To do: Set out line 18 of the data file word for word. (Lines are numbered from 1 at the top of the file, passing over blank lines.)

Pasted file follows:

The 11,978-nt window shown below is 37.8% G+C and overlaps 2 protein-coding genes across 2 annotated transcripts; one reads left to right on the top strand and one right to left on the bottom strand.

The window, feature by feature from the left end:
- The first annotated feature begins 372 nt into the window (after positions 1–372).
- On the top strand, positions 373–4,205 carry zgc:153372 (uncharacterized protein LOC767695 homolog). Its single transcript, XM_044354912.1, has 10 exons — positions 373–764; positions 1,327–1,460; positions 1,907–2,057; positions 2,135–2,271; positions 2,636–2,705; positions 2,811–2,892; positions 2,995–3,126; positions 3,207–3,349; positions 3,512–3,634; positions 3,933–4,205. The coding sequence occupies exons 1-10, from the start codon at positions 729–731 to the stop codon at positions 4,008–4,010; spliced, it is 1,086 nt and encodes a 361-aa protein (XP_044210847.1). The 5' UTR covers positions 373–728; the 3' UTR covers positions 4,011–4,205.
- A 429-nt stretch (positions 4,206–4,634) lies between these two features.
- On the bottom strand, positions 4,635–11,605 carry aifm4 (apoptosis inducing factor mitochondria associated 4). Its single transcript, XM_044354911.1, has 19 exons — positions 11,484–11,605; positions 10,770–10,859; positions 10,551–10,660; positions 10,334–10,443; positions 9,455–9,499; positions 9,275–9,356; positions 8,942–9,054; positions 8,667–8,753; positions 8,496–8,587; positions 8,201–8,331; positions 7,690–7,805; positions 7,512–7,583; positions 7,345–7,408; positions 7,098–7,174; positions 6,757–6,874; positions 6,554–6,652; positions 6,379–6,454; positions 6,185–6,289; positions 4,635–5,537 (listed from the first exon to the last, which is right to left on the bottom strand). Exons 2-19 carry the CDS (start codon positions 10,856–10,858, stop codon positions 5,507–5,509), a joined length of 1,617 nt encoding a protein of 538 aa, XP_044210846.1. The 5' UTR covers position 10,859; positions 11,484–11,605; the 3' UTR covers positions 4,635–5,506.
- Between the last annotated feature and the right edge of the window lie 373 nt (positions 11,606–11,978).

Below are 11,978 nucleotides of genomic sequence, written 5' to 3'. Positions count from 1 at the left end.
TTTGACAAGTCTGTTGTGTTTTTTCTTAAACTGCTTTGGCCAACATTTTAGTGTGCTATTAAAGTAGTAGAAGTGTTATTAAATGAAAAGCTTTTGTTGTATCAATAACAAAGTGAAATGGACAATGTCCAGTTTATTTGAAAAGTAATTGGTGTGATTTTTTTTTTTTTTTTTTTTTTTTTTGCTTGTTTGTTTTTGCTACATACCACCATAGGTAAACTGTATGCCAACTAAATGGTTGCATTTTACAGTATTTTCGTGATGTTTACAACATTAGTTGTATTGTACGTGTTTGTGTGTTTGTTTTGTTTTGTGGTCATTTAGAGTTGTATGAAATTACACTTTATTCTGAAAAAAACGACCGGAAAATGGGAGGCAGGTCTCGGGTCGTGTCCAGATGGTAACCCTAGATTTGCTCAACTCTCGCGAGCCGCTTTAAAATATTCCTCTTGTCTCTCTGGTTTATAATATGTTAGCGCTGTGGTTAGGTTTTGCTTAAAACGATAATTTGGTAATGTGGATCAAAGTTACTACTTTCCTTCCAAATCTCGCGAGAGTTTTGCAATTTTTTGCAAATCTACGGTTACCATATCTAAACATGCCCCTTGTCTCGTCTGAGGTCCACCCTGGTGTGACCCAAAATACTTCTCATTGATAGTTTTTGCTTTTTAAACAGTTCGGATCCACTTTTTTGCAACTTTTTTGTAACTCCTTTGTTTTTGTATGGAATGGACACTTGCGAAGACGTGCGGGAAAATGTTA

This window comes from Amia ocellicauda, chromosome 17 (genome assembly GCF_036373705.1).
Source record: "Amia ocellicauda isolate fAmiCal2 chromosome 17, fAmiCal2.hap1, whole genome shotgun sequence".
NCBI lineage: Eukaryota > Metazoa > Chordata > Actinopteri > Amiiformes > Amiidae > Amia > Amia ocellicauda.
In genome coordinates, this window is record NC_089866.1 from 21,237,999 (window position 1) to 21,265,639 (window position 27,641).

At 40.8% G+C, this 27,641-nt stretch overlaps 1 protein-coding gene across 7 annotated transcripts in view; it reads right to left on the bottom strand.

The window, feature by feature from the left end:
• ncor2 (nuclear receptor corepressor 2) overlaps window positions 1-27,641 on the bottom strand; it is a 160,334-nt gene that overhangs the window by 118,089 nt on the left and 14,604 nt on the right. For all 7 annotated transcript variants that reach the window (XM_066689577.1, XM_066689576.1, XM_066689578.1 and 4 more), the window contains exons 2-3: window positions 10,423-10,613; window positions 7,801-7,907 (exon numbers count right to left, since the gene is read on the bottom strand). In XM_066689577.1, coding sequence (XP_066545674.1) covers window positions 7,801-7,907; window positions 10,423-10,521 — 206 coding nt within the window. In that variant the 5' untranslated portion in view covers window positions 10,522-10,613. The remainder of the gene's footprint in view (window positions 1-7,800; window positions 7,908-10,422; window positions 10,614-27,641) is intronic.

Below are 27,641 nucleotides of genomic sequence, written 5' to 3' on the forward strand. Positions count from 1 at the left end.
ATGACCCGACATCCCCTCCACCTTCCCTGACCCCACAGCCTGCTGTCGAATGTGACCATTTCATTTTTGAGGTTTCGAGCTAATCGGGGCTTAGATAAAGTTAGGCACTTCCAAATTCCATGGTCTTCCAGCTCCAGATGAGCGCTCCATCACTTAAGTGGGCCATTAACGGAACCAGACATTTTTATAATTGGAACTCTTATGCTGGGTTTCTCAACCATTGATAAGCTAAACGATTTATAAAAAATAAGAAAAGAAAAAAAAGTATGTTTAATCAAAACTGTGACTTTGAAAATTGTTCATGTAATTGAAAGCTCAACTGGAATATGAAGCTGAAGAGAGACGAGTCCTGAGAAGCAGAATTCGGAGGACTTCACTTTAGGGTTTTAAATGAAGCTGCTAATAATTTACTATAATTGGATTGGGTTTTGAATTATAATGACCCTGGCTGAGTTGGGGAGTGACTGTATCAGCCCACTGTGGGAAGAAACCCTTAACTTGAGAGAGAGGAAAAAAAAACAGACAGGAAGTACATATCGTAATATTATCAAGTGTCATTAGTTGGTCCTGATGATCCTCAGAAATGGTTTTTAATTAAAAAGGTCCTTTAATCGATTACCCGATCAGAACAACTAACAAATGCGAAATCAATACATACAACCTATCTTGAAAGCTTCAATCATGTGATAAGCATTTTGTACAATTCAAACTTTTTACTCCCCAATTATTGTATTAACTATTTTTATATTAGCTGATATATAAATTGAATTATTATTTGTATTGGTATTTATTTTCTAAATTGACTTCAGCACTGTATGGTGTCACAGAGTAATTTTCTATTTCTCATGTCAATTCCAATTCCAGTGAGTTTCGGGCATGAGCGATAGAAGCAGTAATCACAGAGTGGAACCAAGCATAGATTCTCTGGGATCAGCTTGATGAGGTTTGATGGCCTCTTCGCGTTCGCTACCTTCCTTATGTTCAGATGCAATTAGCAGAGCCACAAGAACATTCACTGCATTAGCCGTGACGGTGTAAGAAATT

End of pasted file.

ATGACCCGACATCCCCTCCACCTTCCCTGACCCCACAGCCTGCTGTCGAATGTGACCATTTCATTTTTGAGGTTTCGAGCTAATCGGGGCTTAGATAAAGTTAGGCACTTCCAAATTCCATGGTCTTCCAGCTCCAGATGAGCGCTCCATCACTTAAGTGGGCCATTAACGGAACCAGACATTTTTATAATTGGAACTCTTATGCTGGGTTTCTCAACCATTGATAAGCTAAACGATTTATAAAAAATAAGAAAAGAAAAAAAAGTATGTTTAATCAAAACTGTGACTTTGAAAATTGTTCATGTAATTGAAAGCTCAACTGGAATATGAAGCTGAAGAGAGACGAGTCCTGAGAAGCAGAATTCGGAGGACTTCACTTTAGGGTTTTAAATGAAGCTGCTAATAATTTACTATAATTGGATTGGGTTTTGAATTATAATGACCCTGGCTGAGTTGGGGAGTGACTGTATCAGCCCACTGTGGGAAGAAACCCTTAACTTGAGAGAGAGGAAAAAAAAACAGACAGGAAGTACATATCGTAATATTATCAAGTGTCATTAGTTGGTCCTGATGATCCTCAGAAATGGTTTTTAATTAAAAAGGTCCTTTAATCGATTACCCGATCAGAACAACTAACAAATGCGAAATCAATACATACAACCTATCTTGAAAGCTTCAATCATGTGATAAGCATTTTGTACAATTCAAACTTTTTACTCCCCAATTATTGTATTAACTATTTTTATATTAGCTGATATATAAATTGAATTATTATTTGTATTGGTATTTATTTTCTAAATTGACTTCAGCACTGTATGGTGTCACAGAGTAATTTTCTATTTCTCATGTCAATTCCAATTCCAGTGAGTTTCGGGCATGAGCGATAGAAGCAGTAATCACAGAGTGGAACCAAGCATAGATTCTCTGGGATCAGCTTGATGAGGTTTGATGGCCTCTTCGCGTTCGCTACCTTCCTTATGTTCAGATGCAATTAGCAGAGCCACAAGAACATTCACTGCATTAGCCGTGACGGTGTAAGAAATT